- 2015 Ken Benesh, two time championLance Panigutti explained the Cup this way, “The Chesaux Cup is the only memorial that can live up to the kind of life Matthieu Chesaux lived – an outgoing, adventurous life, always on the move, never content to simply sit and watch the world go by. Matt had to move with it. Even when he was sitting down, he had to keep his mind moving, book in hand. For this reason, a memorial for Matt cannot be a stationary one. A memorial for Matt cannot be rooted to the ground or a wall somewhere, staying in place for an eternity. Like Matt himself, his memorial has to move. And so, the Chesaux Cup is perfect. It combines one of Matt’s favorite passions – cycling and cyclocross – with the movement and constant change that was so essential in Matt’s life. And it is not something that can be kept forever. Matt was a strong believer that victory is not a one-time achievement, it must be continually earned. You can win the race once, but if you want to keep your victory, you’ll have to win it again.”Like its namesake, the Chesaux Cup is in constant motion. Winners retain the award for a year, but must defend their title the following race season.“Matt would want it this way,” she said. “The fact that it is a living, moving memorial is why it fits him so well. Even when he was sitting, he was doing something.”The Chesaux Cup consists of six races, each one typically held in the middle of the race day in the Single Men’s Open Cyclocross series held in different locations in and around Boulder County from September to November. Race dates and locations hereThe last race of the six races is Saturday, November 19th at the Louisville Rec Center, with the SM Open start at 1:40pm.As she has been for each of the prior races in years past, Jenkins will be at the start and finish. “I have to be there,” she said. “This is so important and such a perfect memorial, I just want the racers to understand who Matt was, what he represented and how he lived.”The past years winner agree, and had these things to say about winning the cup.The very first winner of the Chesaux Cup, Brandon Dwight had this to say “it was a huge honor to win the Chesaux Cup in memory of such a great person. We had the Cup at the bike shop all season and it was nice to talk about the meaning behind it with friends and customers. As I get older and slower I’ll likely never win the Cup again, but I’m glad I helped carry on Matthieu’s legacy.”Ken Benesh said “Winning the Cup was truly an honor as it had much more meaning than “just” a bike race or a series. Having my name associated with the Cup representing a rider with such a passion for the outdoors and cycling is a real privilege. I didn’t know Matt but I know I would have liked him! This is a great way to keep his legacy alive.”Robin Eckmann said “When I won the cup I was very proud of it especially because it was in memory of Matthieu. I was also really excited because I have the feeling that this trophy is going to be around for a while. Meaning people especially the young kids now in the CX programs around the state looking up to the cup. It gives them a good goal line in the young racing career. Year by year it will come with more history. I am hoping that it will be like the legendary trophy from Europe that have been around for a few decades.”Spencer Powlison said “I’ve placed second in the cup the last two years, so it’s really great to win it this time around. Of course I’m an avid cyclist, but I also ski backcountry quite a bit in the winter, so it’s really meaningful to to have this series be a tribute to Matthieu. I never had the chance to meet him, but if I did, I’m sure we would have hit it off.”Matthieu Chesaux was only 40-years-old when he died doing what he loved. This is the 6th year of the Chesaux Cup, it seems amazing that we have already had 5 very successful years and that this year will surely not disappoint! Matthieu passed away on the last day of September in 2008, and with the races starting in September it brings love and light to such a hard time of year.Thanks to the efforts of Jenkins, Without Limits Productions, Panigutti, the racers like Dwight, Benesh, Eckmann and Powlison along with others in the Boulder cycling scene, his memory will live forever honoring his life and the people participating in a sport he also loved.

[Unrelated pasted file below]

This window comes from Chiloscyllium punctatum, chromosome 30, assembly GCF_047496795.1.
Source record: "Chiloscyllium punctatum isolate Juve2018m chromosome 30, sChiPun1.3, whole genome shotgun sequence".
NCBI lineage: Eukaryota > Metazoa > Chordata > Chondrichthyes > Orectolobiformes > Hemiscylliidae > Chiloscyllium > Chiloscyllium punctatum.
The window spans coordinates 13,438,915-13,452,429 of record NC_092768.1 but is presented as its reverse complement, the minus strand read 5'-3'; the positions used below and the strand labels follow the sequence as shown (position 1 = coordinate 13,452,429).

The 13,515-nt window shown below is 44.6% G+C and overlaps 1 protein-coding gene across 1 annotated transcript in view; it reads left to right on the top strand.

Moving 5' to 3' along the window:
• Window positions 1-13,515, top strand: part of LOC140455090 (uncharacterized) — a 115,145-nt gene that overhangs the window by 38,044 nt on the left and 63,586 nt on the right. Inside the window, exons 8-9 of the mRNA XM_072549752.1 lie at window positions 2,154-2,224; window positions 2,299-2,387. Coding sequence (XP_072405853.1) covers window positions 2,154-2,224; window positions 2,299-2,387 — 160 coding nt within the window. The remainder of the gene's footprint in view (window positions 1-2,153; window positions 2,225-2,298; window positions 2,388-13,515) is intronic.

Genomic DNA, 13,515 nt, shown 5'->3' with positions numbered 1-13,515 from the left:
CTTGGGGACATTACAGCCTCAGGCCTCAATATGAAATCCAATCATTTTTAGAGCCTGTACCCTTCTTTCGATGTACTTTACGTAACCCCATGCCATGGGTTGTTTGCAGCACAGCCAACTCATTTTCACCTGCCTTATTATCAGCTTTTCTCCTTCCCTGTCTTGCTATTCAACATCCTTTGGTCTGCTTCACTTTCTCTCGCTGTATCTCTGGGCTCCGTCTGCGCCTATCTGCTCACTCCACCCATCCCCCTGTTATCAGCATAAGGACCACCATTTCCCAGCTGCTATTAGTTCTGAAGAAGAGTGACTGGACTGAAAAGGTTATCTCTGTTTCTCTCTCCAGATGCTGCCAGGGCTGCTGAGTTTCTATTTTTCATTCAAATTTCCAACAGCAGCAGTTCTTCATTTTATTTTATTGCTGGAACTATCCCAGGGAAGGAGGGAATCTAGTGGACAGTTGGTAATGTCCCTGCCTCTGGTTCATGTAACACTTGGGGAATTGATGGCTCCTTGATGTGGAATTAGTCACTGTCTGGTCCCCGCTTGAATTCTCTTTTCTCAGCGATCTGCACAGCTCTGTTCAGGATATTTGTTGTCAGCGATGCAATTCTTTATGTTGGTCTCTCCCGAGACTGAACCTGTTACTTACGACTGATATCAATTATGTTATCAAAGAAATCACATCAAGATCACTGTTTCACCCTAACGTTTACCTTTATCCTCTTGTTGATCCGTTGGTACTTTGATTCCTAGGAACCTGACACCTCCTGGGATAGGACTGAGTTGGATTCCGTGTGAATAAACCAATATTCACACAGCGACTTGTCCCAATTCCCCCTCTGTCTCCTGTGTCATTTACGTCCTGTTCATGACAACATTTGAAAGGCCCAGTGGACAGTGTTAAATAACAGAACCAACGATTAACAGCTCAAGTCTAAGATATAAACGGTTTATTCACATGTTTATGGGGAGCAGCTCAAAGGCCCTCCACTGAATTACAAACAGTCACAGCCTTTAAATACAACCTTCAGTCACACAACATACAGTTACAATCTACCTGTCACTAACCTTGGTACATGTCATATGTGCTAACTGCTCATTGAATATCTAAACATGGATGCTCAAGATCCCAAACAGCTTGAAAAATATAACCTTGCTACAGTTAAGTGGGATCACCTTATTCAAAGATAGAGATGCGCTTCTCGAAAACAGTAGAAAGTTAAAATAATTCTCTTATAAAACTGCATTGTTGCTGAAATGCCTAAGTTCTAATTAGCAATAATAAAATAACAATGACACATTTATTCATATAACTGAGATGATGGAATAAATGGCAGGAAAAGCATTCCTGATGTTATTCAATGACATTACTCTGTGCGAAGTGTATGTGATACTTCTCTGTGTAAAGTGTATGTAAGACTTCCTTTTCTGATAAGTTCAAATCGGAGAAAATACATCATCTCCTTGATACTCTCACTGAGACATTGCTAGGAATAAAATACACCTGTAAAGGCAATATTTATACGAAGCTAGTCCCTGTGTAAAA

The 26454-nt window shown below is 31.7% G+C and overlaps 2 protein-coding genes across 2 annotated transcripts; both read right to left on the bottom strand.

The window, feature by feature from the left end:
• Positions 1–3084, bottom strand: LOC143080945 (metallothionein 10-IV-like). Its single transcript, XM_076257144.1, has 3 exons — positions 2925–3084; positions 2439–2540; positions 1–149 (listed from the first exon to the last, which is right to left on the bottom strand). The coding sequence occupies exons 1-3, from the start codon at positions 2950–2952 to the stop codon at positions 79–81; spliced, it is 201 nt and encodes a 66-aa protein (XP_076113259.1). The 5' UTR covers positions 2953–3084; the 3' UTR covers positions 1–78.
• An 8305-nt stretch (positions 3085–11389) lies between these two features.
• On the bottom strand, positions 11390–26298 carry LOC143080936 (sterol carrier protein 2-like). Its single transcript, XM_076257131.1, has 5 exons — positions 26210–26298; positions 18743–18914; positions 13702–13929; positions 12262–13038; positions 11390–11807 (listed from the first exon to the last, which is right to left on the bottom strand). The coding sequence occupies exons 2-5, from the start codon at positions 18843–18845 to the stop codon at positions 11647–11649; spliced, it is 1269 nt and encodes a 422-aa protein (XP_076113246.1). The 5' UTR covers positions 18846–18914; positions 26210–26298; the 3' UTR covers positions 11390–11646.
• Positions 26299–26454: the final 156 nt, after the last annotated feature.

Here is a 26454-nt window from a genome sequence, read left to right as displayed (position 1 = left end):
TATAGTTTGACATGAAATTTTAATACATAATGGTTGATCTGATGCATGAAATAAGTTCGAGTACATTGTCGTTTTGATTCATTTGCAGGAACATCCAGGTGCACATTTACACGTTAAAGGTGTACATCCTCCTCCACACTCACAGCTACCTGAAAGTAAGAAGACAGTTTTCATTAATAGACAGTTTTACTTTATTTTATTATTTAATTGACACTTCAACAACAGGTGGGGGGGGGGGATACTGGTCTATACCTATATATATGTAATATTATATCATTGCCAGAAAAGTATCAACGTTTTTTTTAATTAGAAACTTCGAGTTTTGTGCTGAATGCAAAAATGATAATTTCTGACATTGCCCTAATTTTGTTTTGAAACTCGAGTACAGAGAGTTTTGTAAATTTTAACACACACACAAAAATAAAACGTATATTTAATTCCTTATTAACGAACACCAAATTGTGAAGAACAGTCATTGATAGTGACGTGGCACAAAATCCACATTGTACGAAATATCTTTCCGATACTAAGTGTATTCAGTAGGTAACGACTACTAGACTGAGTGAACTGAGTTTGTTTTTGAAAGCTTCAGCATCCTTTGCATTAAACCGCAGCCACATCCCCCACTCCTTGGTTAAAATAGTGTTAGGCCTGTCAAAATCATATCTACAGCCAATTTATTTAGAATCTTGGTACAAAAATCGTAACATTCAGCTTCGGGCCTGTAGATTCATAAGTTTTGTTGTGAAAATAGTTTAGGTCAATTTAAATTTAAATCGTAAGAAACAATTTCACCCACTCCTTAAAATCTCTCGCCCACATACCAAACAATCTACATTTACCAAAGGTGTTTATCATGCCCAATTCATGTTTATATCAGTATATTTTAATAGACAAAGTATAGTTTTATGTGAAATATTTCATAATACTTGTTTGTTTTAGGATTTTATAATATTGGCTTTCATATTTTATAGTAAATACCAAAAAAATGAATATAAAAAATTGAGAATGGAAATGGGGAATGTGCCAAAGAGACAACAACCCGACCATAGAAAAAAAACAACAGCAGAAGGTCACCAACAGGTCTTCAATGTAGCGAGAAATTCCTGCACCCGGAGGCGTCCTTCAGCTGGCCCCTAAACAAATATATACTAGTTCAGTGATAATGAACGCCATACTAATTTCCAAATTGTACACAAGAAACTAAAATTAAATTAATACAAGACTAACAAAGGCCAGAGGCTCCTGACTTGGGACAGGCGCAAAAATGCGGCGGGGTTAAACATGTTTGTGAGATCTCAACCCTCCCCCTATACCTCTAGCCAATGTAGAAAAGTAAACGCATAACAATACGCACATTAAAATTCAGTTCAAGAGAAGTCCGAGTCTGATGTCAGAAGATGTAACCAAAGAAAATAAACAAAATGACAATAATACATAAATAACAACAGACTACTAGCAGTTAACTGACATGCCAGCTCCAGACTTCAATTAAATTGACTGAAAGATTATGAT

Without Limits website and series details here.